San Francisco-Style Sour Bread
I am a San Francisco sourdough snob. I grew up on the San Francisco peninsula when the gold-rush-era sourdough bakeries for which San Francisco was renowned were still going strong. Our family was particularly partial to a brand called Larraburu — it was a staple at family gatherings — that is, until the bakery closed in May, 1976 due to financial problems. After Larraburu closed, the competing bakeries were taken over by corporate interests which, in the name of efficiency, cut corners in the manufacturing process. They continued to bake for several years and are no longer in operation.
I now live in the Los Angeles area. A supermarket near me (Gelson's) carries a house brand of sourdough. One day I picked up a loaf in the store and sniffed it, thinking "This can't be any good." Much to my surprise, I liked what I smelled. I took a loaf home and sampled some.
It was not exactly the sourdough I remembered from my bay area days but it had a lot going for it. I examined the ingredients and saw that they did two things right: they added lactic acid and a powdered form of acetic acid. No wonder I liked this bread! Lactic and acetic acids are the main souring agents in gold-rush-era sourdough. These two acids gave the bread a very authentic flavor.
San Francisco sourdough bread has been much studied the world over. In the late 1960's the USDA studied sourdough samples obtained from five San Francisco-area sourdough bakeries. The acid content of the bread was studied again several years later and the results published. The two souring agents — lactic acid and acetic acid — are now well known.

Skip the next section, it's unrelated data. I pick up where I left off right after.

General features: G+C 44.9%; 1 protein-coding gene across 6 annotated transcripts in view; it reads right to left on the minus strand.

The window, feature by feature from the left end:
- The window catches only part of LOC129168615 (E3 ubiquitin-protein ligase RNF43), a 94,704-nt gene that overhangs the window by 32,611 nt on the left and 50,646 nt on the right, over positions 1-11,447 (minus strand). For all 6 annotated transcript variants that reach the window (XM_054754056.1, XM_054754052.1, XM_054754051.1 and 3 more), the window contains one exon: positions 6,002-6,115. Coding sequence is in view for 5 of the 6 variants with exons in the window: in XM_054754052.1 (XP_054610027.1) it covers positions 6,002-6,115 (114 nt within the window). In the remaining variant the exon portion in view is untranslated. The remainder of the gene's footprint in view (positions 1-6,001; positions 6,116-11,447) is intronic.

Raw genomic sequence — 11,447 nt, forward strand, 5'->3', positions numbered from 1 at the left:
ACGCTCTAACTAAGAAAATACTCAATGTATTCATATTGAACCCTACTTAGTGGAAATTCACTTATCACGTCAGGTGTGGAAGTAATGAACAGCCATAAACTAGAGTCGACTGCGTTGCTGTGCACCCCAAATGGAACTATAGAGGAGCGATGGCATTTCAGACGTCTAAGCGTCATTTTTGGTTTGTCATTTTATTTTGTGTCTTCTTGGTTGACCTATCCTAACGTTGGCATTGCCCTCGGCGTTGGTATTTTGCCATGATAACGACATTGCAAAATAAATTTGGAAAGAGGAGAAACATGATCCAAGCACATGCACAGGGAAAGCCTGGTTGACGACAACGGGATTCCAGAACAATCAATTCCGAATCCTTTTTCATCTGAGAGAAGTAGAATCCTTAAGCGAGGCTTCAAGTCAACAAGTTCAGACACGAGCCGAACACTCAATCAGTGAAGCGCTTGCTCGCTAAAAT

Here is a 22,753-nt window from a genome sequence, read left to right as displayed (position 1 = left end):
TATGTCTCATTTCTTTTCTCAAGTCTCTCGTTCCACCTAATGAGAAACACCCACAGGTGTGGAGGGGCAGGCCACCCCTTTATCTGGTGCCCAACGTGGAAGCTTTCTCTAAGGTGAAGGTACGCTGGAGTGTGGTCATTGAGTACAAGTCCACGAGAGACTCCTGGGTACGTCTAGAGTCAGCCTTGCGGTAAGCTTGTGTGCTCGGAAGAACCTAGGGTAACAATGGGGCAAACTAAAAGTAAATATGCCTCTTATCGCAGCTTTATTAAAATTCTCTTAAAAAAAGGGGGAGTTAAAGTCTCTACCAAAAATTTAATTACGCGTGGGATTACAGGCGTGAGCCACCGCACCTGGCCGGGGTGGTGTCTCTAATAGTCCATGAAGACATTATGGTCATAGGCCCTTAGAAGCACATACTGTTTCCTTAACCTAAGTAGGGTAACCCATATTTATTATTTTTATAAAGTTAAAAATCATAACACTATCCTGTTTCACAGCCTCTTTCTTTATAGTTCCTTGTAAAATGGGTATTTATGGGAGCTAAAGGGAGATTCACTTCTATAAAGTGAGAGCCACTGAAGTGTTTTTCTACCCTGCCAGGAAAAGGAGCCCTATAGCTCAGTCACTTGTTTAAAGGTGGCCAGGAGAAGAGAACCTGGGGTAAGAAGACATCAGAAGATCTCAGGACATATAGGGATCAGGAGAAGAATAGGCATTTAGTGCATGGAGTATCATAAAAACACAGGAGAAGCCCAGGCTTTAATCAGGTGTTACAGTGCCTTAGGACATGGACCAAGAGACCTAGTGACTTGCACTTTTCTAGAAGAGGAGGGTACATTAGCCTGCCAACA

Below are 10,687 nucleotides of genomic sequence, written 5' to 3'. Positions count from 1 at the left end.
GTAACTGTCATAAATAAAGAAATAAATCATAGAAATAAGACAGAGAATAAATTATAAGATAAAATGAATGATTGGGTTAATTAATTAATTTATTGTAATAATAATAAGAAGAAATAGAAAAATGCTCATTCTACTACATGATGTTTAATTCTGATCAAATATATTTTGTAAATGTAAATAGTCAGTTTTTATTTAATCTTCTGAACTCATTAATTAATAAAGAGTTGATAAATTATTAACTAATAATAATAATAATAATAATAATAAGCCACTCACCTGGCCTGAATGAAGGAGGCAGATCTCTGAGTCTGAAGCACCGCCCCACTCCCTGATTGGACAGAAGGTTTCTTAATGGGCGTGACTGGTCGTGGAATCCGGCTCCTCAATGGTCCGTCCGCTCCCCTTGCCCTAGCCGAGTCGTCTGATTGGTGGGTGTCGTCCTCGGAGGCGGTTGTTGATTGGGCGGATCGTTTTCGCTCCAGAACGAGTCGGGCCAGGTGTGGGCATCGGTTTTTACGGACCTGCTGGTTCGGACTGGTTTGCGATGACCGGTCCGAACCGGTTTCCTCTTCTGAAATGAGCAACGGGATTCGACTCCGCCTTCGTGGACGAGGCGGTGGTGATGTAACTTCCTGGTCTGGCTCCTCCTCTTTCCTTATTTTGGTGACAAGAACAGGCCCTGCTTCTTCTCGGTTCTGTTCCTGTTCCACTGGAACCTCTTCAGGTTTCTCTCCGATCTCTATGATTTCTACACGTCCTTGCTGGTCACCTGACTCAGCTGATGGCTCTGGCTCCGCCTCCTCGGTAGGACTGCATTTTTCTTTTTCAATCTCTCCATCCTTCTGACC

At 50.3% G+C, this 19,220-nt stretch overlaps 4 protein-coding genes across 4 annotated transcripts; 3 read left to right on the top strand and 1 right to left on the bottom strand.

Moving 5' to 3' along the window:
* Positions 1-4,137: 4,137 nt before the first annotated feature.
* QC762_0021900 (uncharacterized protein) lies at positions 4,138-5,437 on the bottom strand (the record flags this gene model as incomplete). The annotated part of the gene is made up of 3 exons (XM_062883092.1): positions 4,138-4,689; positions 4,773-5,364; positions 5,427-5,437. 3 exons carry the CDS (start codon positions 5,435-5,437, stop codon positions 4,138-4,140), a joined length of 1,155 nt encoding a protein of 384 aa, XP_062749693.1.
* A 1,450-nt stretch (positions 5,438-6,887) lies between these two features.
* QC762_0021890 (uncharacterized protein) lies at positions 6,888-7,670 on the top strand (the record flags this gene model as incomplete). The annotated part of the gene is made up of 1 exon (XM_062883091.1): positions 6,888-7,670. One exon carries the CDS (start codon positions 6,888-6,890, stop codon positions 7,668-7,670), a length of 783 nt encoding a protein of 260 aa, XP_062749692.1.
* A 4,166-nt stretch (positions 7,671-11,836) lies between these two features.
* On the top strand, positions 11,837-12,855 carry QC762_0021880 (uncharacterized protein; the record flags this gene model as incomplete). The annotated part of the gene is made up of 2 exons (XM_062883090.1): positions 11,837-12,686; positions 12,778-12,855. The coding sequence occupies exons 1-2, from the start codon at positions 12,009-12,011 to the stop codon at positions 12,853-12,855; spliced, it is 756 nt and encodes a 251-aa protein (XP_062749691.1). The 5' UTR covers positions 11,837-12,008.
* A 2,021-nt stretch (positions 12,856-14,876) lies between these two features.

I had been working on replicating San Francisco sourdough in my own kitchen which is hundreds of miles from San Francisco, with gooey starters and hours and hours of proofing time. I had a good deal of success capturing the flavor of the bread. Inspired by the sourdough I found in the supermarket, I asked myself, "If lactic and acetic acid (vinegar) are what give the bread its unique tangy flavor, could I make an authentic-tasting replica of San Francisco sourdough simply by adding the acids to the dough of conventional yeasted bread?".
It is "cheating", yes, but I have no problem with it. The microorganisms in a sourdough starter produce lactic and acetic acid, so you're adding acids which would be present anyway in naturally-fermented sourdough. As they are the two main acids found in fermented sourdough cultures and are mainly responsible for its tangy flavor, those are the only acids I use. I refrain from using fumaric, malic, ascorbic and citric acids typically used in the manufacture of sour foods as they are not present in significant quantities in old-school San Francisco sourdough cultures.
It took many, many test bakes to get the flavor just as I remembered it from the 1960's and 1970's. It is basically a yeasted bread with the acids added.
There is one absolutely INVIOLABLE rule: you MUST use "instant" or "rapid rise" yeast. Active dry yeast will give it an awful yeasty aftertaste, so "instant" or "rapid rise" yeast is a MUST!!!